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Do alkynes have cis trans isomers?

In organic chemistry, an alkyne is an unsaturated hydrocarbon containing at least one carbon-carbon double bond. Alchemy and olefin are often used interchangeably (see the nomenclature section below). The acyclic alkenes, with a single double bond and no other functional groups, known as mono-ene, form a homologous series of hydrocarbons of the general formula CnH2n.

The alkenes have two hydrogen atoms smaller than the corresponding alkane (with the same number of carbon atoms). The simplest alkyne, ethylene (C2H4), ethene of the Union of Pure and Applied Chemical Compounds (IUPAC), is the organic compound produced at the largest industrial scale. Aromatic compounds are often drawn as cyclic alkenes, but their structure and properties are different and are not considered to be alkenes.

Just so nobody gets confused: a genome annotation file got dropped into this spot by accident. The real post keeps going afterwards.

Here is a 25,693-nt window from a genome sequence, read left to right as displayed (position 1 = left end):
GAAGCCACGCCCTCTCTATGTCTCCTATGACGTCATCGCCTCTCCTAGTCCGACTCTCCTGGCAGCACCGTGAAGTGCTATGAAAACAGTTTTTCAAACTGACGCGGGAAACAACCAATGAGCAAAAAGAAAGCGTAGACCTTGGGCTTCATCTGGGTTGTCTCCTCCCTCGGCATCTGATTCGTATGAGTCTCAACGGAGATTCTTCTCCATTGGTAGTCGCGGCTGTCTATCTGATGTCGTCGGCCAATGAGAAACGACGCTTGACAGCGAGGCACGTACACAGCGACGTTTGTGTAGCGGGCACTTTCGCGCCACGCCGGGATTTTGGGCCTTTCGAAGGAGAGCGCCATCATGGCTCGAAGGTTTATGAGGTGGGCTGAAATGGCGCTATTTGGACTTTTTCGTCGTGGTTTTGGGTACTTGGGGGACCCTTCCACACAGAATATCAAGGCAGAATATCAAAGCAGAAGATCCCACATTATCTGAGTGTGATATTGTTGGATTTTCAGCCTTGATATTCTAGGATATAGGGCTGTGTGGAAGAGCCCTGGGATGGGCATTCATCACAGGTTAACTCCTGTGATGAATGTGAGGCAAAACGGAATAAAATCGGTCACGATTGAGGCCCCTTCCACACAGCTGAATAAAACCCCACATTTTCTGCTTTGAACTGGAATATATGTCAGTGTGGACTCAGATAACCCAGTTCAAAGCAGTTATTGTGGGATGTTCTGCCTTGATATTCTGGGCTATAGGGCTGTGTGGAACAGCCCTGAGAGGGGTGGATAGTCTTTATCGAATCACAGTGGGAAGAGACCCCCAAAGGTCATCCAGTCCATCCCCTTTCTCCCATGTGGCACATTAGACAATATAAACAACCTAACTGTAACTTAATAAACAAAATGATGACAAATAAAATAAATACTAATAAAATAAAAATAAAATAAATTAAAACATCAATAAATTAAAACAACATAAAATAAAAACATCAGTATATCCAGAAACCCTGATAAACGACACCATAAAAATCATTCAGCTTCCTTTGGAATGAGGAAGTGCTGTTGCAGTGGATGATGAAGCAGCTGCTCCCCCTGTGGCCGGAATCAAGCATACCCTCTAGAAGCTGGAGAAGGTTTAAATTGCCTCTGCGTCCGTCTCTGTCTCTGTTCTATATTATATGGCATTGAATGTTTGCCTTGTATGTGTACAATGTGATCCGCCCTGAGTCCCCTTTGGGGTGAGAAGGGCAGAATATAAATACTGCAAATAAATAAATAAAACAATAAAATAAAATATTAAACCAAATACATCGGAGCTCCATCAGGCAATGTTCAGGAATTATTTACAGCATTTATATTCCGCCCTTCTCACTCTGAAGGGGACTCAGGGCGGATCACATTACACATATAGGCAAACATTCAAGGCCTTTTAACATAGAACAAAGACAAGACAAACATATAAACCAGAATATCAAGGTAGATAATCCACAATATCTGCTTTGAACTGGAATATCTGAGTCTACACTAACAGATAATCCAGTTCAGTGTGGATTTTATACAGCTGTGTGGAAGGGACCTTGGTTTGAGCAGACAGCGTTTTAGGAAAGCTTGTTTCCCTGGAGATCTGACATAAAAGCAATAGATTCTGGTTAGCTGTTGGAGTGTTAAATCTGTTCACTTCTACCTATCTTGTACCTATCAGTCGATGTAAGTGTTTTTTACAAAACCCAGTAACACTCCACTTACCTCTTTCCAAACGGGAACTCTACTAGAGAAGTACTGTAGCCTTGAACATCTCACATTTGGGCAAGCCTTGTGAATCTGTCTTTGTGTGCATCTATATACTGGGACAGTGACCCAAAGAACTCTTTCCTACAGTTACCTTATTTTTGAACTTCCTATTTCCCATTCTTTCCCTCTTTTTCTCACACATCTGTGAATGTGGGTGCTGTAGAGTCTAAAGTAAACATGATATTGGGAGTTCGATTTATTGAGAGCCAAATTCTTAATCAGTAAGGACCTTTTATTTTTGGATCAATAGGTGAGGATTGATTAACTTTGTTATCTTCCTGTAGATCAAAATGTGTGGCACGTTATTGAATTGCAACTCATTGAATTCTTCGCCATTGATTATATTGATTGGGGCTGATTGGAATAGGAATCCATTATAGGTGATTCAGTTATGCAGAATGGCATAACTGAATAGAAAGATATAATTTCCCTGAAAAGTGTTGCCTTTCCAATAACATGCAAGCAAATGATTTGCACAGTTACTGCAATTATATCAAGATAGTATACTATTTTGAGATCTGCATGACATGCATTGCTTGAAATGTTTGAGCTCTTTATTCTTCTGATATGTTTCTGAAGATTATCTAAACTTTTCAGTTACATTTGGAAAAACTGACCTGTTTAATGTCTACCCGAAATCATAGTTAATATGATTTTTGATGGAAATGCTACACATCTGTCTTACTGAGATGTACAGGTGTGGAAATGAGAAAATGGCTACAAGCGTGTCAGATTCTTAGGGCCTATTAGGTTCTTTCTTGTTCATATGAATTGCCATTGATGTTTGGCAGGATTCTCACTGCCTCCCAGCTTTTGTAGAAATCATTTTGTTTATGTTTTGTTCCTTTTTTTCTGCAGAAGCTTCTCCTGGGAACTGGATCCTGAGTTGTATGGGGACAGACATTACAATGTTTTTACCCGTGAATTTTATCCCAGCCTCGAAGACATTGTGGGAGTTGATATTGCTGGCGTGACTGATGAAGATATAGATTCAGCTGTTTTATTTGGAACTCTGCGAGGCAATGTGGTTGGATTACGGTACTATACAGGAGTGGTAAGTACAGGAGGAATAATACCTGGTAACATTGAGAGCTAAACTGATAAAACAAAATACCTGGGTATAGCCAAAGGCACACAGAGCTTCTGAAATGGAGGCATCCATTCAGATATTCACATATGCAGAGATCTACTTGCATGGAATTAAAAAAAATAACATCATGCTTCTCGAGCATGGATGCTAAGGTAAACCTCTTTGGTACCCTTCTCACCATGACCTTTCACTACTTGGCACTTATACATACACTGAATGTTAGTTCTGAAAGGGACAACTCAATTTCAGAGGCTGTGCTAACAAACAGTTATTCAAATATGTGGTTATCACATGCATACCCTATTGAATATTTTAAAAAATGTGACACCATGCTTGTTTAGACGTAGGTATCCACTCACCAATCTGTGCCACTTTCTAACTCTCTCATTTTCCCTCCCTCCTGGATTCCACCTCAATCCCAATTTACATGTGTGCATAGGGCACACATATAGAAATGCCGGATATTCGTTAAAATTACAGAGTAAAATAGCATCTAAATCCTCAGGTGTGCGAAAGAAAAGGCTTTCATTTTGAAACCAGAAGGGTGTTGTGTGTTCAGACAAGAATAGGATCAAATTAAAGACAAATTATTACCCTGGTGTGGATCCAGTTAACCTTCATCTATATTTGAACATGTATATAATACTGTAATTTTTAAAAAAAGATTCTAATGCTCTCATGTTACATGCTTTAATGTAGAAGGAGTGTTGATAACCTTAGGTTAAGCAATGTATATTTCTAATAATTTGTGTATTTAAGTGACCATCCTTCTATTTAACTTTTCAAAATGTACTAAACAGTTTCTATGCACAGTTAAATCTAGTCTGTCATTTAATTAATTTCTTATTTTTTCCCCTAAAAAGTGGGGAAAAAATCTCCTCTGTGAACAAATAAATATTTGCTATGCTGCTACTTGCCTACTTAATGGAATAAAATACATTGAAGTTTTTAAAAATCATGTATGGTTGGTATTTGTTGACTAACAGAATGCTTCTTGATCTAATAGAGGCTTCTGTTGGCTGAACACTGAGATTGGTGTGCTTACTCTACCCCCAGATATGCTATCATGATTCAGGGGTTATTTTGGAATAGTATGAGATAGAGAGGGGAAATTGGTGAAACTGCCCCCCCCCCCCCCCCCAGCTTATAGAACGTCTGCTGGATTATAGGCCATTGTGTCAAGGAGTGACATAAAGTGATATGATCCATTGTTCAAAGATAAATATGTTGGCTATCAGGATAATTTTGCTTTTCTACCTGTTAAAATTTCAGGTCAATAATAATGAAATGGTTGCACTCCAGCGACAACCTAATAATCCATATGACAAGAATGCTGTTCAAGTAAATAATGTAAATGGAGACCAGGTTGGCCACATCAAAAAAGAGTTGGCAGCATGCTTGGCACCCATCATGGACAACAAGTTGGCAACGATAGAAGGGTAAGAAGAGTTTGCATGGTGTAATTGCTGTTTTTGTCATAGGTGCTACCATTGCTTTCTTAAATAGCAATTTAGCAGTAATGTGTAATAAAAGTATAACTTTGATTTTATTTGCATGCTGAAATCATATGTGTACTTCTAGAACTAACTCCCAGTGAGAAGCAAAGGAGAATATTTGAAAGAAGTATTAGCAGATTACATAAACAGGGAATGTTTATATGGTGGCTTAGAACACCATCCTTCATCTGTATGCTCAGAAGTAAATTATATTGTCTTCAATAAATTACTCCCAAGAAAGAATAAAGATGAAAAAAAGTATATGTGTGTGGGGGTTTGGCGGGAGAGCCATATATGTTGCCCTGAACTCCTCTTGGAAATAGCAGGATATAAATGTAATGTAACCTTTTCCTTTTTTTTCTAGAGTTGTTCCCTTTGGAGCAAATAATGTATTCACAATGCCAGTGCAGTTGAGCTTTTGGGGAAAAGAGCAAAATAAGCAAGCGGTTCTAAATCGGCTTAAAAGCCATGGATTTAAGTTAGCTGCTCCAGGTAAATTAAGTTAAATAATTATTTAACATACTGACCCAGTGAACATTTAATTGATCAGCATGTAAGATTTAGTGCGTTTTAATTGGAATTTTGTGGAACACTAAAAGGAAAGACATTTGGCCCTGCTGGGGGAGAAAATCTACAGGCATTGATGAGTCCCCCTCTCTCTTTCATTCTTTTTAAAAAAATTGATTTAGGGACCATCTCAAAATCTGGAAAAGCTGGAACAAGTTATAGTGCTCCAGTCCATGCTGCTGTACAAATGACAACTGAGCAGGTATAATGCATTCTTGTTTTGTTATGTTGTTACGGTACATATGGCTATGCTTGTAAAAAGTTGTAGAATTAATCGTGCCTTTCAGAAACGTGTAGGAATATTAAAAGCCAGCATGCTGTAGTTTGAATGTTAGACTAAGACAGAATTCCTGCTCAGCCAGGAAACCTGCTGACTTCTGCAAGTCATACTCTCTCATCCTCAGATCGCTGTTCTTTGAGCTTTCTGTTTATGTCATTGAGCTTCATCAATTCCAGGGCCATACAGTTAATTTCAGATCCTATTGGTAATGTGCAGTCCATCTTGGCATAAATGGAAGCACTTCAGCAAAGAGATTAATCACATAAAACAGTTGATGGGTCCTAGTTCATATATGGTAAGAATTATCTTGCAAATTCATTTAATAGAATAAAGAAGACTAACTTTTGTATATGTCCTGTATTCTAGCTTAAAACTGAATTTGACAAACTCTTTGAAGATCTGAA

In isomerization of chemistry (also isomerization) is the process by which one molecule is transformed into another molecule that has exactly the same atoms, but the atoms have a different arrangement, e.g. ABC → BAC (these related molecules are known as isomers.) In some molecules and under certain conditions the isomerization takes place spontaneously. Many isomers are equal or approximately equal in the binding energy, and thus exist in approximately equal amounts, provided that they can convert somewhat freely , ie the energy barrier between the two isomers is not too high. When isomerisation takes place intramolecularly, it is considered a rearrangement reaction.

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